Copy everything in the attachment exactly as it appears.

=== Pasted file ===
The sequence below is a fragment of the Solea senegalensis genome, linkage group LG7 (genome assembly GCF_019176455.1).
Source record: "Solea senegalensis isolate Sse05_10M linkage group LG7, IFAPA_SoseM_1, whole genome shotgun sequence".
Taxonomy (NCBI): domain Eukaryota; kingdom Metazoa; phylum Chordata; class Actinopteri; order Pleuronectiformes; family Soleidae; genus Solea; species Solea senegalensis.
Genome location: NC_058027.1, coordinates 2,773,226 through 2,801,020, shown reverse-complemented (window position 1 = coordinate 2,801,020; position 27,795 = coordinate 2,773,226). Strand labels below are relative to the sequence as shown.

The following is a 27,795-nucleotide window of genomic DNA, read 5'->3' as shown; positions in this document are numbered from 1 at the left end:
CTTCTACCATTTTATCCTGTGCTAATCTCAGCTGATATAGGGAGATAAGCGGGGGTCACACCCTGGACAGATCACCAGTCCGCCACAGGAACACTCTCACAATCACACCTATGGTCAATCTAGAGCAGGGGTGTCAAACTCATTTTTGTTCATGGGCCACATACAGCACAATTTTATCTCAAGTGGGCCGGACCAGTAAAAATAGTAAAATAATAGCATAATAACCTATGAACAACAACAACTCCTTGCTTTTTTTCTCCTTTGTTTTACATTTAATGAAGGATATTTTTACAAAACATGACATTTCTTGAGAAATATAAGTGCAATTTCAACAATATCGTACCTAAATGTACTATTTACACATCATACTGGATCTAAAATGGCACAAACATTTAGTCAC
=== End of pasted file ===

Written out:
The sequence below is a fragment of the Solea senegalensis genome, linkage group LG7 (genome assembly GCF_019176455.1).
Source record: "Solea senegalensis isolate Sse05_10M linkage group LG7, IFAPA_SoseM_1, whole genome shotgun sequence".
Taxonomy (NCBI): domain Eukaryota; kingdom Metazoa; phylum Chordata; class Actinopteri; order Pleuronectiformes; family Soleidae; genus Solea; species Solea senegalensis.
Genome location: NC_058027.1, coordinates 2,773,226 through 2,801,020, shown reverse-complemented (window position 1 = coordinate 2,801,020; position 27,795 = coordinate 2,773,226). Strand labels below are relative to the sequence as shown.

The following is a 27,795-nucleotide window of genomic DNA, read 5'->3' as shown; positions in this document are numbered from 1 at the left end:
CTTCTACCATTTTATCCTGTGCTAATCTCAGCTGATATAGGGAGATAAGCGGGGGTCACACCCTGGACAGATCACCAGTCCGCCACAGGAACACTCTCACAATCACACCTATGGTCAATCTAGAGCAGGGGTGTCAAACTCATTTTTGTTCATGGGCCACATACAGCACAATTTTATCTCAAGTGGGCCGGACCAGTAAAAATAGTAAAATAATAGCATAATAACCTATGAACAACAACAACTCCTTGCTTTTTTTCTCCTTTGTTTTACATTTAATGAAGGATATTTTTACAAAACATGACATTTCTTGAGAAATATAAGTGCAATTTCAACAATATCGTACCTAAATGTACTATTTACACATCATACTGGATCTAAAATGGCACAAACATTTAGTCAC